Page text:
A related question is whether it makes sense for RSU holders to hold the stock once it has vested or cut it loose. Of course, employees might like to own company stock because they believe they have an information advantage over other market participants. Yet that information edge might be illusory: David Blanchett, head of retirement research for QMA, found that companies whose employees have high aggregate allocations to company stock have tended to underperform those without, even when controlling for market capitalization, investment style, sector, and other factors.
Heavy weightings in a single stock--any stock--have the potential to make that portfolio more volatile than one that's more diffuse. Moreover, because company stock ownership is much heavier among larger-cap stocks than smaller ones, it's much more likely that the investor who owns a heavy stake in the company also owns additional shares in that same company through any mutual funds in the portfolio. Employees may also own employer stock in their retirement-plan accounts.
And then there are human-capital considerations: Employees who invest heavily in company stock have both their human capital and financial capital riding on the fortunes of a single company; difficulties at their employer could cause their stock shares to sink at the same time they suffer job loss or an income reduction.
Because of those types of risks, Blanchett concluded that the optimal allocation to employer stock is 0%. Zeroing out company-stock exposure might not be practical in each and every situation, but limiting stakes to 5% or 10% of a portfolio is a reasonable goal.
Restricted stock and other forms of employer stock can get complicated, so employees who have large allocations to them would do well to seek advice from a tax or financial advisor. The conventional wisdom is to sell RSUs as soon as they vest, as doing so reduces the risk of having too much riding on one's employer. The employee will owe taxes, but if the sale occurs shortly after the vesting date, the bulk of the taxes due will be ordinary income tax on the vested amount; taxes on any additional capital appreciation will be a small piece of the tax bill.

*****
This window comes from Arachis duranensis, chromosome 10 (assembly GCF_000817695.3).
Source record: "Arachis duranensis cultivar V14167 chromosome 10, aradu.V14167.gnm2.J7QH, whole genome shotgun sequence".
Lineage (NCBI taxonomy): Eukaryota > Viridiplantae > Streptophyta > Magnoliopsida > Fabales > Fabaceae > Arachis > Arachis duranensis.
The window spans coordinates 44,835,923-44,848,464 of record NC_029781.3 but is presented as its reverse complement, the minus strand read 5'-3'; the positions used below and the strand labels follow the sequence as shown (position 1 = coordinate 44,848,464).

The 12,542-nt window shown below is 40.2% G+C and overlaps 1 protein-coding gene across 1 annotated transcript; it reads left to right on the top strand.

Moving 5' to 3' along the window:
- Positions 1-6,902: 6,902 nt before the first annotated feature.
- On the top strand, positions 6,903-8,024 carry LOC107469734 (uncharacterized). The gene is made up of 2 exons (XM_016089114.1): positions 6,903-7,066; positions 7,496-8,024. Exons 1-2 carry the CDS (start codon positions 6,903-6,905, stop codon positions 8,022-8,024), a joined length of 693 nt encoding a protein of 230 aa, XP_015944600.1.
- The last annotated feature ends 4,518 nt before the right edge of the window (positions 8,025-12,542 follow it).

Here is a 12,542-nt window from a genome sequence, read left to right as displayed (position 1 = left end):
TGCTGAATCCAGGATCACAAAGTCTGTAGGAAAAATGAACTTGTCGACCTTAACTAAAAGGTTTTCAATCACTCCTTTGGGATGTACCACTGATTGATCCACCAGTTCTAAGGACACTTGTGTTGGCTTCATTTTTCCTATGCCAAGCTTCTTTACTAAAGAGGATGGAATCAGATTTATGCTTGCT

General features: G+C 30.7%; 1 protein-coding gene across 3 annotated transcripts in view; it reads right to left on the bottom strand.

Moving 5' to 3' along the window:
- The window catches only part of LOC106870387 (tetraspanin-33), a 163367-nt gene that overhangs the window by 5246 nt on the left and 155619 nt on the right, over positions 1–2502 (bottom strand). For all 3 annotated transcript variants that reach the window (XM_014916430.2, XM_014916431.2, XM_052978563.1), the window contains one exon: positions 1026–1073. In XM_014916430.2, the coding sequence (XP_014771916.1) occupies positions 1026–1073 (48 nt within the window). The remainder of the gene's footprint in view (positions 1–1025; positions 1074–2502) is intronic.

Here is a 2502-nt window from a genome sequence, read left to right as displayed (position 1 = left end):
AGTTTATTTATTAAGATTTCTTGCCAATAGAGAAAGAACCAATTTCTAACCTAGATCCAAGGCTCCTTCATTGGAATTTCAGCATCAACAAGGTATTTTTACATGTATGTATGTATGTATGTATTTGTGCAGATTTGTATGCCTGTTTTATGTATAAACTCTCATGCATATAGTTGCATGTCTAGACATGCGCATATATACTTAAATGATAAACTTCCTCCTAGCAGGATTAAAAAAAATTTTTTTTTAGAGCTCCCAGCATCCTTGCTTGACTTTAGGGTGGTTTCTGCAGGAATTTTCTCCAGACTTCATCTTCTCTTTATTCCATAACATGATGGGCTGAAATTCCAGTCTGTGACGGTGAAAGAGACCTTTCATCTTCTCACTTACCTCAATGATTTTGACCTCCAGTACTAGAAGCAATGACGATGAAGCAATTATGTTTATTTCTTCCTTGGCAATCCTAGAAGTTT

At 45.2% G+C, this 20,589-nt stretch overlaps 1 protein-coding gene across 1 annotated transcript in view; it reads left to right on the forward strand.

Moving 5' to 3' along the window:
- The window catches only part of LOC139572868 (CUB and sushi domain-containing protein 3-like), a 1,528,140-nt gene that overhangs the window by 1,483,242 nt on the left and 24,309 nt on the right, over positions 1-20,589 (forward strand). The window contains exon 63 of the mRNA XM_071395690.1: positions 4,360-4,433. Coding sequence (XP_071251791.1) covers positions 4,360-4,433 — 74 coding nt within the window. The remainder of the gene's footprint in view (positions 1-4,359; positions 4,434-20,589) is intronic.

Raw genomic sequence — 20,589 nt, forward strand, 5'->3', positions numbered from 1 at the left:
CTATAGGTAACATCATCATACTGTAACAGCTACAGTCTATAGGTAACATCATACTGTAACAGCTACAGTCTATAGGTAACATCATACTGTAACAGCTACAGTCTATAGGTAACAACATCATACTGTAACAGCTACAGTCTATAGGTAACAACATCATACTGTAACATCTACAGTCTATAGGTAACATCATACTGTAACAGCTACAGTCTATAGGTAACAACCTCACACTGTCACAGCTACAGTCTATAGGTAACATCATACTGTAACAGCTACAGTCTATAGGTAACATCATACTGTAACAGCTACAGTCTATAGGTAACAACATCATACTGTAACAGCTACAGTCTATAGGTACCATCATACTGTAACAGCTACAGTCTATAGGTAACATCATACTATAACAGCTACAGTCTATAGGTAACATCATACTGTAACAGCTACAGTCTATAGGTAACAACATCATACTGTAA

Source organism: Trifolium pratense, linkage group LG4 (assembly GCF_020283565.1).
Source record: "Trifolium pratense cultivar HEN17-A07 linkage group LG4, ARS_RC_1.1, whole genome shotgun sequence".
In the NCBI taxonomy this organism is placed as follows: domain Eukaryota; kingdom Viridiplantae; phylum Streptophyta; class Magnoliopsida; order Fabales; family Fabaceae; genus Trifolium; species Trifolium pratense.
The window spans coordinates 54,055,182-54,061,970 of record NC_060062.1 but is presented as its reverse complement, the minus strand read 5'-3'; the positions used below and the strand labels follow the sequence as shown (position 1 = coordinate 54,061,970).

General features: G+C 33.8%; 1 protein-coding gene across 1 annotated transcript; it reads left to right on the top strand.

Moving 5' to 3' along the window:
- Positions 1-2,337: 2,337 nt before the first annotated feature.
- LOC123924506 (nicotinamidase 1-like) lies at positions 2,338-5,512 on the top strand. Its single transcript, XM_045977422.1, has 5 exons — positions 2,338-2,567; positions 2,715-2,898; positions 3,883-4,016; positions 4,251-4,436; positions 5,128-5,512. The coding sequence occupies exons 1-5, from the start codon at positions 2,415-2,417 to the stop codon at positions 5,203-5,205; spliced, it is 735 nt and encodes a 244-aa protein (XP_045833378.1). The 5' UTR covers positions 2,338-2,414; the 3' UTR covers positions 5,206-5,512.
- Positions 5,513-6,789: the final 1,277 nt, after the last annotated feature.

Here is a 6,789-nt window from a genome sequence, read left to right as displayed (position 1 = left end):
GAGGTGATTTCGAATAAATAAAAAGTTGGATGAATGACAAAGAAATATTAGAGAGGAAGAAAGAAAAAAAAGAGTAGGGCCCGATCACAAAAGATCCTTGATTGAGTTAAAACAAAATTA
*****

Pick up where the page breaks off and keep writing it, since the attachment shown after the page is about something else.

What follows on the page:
At the same time, there are a few strategies to mitigate the tax bill associated with RSUs. Because the RSU vesting will likely jack up taxable income, the name of the game is to lower taxable income through other maneuvers.
After the RSUs vest and are sold, steering the proceeds of the sale into an IRA, making a full 401(k) contribution, or contributing to a health savings account are all ways to lower taxable income in the same year in which RSUs have vested. (Because your goal is to lower taxable income, funding Roth accounts will be less useful in this context than traditional tax-deferred accounts.) The strategy delivers on two fronts: The contributions reduce taxable income, while moving money out of employer stock and into something more diffuse within a tax-deferred account, such as an index fund or a target-date fund, helps reduce risk in the portfolio.
Charitable giving is another option for reducing the tax bill associated with RSUs. One particularly powerful maneuver involves gifting the shares directly to charity or to a donor-advised fund. If the shares have appreciated since vesting, these strategies negate any taxes due on the additional gains. Moreover, the donor can deduct the value of the contribution, assuming the donor's total itemized deductions--including the charitable contribution--exceed the standard deduction.